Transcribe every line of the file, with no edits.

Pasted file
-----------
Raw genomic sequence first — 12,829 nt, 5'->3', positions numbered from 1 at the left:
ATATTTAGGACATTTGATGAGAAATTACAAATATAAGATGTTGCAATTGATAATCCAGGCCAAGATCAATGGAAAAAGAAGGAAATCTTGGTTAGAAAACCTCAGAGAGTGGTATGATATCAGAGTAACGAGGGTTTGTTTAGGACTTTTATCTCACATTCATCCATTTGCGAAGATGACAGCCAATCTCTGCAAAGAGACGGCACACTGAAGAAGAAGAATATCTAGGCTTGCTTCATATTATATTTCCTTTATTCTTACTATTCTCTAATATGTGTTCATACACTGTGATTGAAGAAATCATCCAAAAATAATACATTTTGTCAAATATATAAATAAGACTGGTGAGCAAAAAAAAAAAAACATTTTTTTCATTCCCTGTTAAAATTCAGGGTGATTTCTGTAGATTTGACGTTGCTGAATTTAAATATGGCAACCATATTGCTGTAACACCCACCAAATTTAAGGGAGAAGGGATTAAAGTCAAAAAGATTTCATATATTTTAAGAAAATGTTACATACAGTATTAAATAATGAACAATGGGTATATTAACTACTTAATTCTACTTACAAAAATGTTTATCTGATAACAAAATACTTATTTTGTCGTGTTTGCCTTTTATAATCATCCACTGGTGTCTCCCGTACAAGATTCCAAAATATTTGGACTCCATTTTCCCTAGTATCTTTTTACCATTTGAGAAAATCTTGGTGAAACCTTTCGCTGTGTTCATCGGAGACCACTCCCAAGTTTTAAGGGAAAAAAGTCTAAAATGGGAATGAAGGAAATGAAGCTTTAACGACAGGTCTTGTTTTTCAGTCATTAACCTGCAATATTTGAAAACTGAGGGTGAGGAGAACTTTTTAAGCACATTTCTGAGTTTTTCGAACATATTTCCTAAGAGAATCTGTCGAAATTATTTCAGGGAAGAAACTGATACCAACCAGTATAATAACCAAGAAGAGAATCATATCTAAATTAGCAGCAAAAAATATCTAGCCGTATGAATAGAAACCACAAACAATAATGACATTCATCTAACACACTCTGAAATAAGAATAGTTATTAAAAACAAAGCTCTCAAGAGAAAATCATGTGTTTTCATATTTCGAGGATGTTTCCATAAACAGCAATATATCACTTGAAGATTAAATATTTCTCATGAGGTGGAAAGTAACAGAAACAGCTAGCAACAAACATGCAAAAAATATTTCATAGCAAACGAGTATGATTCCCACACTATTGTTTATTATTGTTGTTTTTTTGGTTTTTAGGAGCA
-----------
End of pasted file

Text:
Raw genomic sequence first — 12,829 nt, 5'->3', positions numbered from 1 at the left:
ATATTTAGGACATTTGATGAGAAATTACAAATATAAGATGTTGCAATTGATAATCCAGGCCAAGATCAATGGAAAAAGAAGGAAATCTTGGTTAGAAAACCTCAGAGAGTGGTATGATATCAGAGTAACGAGGGTTTGTTTAGGACTTTTATCTCACATTCATCCATTTGCGAAGATGACAGCCAATCTCTGCAAAGAGACGGCACACTGAAGAAGAAGAATATCTAGGCTTGCTTCATATTATATTTCCTTTATTCTTACTATTCTCTAATATGTGTTCATACACTGTGATTGAAGAAATCATCCAAAAATAATACATTTTGTCAAATATATAAATAAGACTGGTGAGCAAAAAAAAAAAAACATTTTTTTCATTCCCTGTTAAAATTCAGGGTGATTTCTGTAGATTTGACGTTGCTGAATTTAAATATGGCAACCATATTGCTGTAACACCCACCAAATTTAAGGGAGAAGGGATTAAAGTCAAAAAGATTTCATATATTTTAAGAAAATGTTACATACAGTATTAAATAATGAACAATGGGTATATTAACTACTTAATTCTACTTACAAAAATGTTTATCTGATAACAAAATACTTATTTTGTCGTGTTTGCCTTTTATAATCATCCACTGGTGTCTCCCGTACAAGATTCCAAAATATTTGGACTCCATTTTCCCTAGTATCTTTTTACCATTTGAGAAAATCTTGGTGAAACCTTTCGCTGTGTTCATCGGAGACCACTCCCAAGTTTTAAGGGAAAAAAGTCTAAAATGGGAATGAAGGAAATGAAGCTTTAACGACAGGTCTTGTTTTTCAGTCATTAACCTGCAATATTTGAAAACTGAGGGTGAGGAGAACTTTTTAAGCACATTTCTGAGTTTTTCGAACATATTTCCTAAGAGAATCTGTCGAAATTATTTCAGGGAAGAAACTGATACCAACCAGTATAATAACCAAGAAGAGAATCATATCTAAATTAGCAGCAAAAAATATCTAGCCGTATGAATAGAAACCACAAACAATAATGACATTCATCTAACACACTCTGAAATAAGAATAGTTATTAAAAACAAAGCTCTCAAGAGAAAATCATGTGTTTTCATATTTCGAGGATGTTTCCATAAACAGCAATATATCACTTGAAGATTAAATATTTCTCATGAGGTGGAAAGTAACAGAAACAGCTAGCAACAAACATGCAAAAAATATTTCATAGCAAACGAGTATGATTCCCACACTATTGTTTATTATTGTTGTTTTTTTGGTTTTTAGGAGCA